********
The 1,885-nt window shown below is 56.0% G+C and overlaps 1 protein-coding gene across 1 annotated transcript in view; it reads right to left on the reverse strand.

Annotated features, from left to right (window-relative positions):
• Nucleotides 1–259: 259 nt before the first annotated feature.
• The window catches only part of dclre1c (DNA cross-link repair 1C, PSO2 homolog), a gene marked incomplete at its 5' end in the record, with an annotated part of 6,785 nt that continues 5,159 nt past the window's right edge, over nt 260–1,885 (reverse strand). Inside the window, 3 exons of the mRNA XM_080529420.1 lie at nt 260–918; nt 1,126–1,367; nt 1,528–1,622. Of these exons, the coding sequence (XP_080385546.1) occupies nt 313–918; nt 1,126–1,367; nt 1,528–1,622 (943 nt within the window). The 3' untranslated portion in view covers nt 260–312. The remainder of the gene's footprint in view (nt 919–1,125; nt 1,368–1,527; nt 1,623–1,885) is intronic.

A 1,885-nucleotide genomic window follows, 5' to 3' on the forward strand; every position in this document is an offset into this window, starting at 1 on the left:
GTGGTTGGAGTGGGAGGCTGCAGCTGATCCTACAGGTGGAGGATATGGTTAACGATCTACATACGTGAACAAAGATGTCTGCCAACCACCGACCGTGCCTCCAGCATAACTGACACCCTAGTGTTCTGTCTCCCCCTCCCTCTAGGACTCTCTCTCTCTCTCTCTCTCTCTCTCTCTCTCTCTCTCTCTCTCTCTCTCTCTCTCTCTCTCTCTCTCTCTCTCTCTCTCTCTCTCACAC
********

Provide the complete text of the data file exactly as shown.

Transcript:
The 1,885-nt window shown below is 56.0% G+C and overlaps 1 protein-coding gene across 1 annotated transcript in view; it reads right to left on the reverse strand.

Annotated features, from left to right (window-relative positions):
• Nucleotides 1–259: 259 nt before the first annotated feature.
• The window catches only part of dclre1c (DNA cross-link repair 1C, PSO2 homolog), a gene marked incomplete at its 5' end in the record, with an annotated part of 6,785 nt that continues 5,159 nt past the window's right edge, over nt 260–1,885 (reverse strand). Inside the window, 3 exons of the mRNA XM_080529420.1 lie at nt 260–918; nt 1,126–1,367; nt 1,528–1,622. Of these exons, the coding sequence (XP_080385546.1) occupies nt 313–918; nt 1,126–1,367; nt 1,528–1,622 (943 nt within the window). The 3' untranslated portion in view covers nt 260–312. The remainder of the gene's footprint in view (nt 919–1,125; nt 1,368–1,527; nt 1,623–1,885) is intronic.

A 1,885-nucleotide genomic window follows, 5' to 3' on the forward strand; every position in this document is an offset into this window, starting at 1 on the left:
GTGGTTGGAGTGGGAGGCTGCAGCTGATCCTACAGGTGGAGGATATGGTTAACGATCTACATACGTGAACAAAGATGTCTGCCAACCACCGACCGTGCCTCCAGCATAACTGACACCCTAGTGTTCTGTCTCCCCCTCCCTCTAGGACTCTCTCTCTCTCTCTCTCTCTCTCTCTCTCTCTCTCTCTCTCTCTCTCTCTCTCTCTCTCTCTCTCTCTCTCTCTCTCTCTCTCTCACAC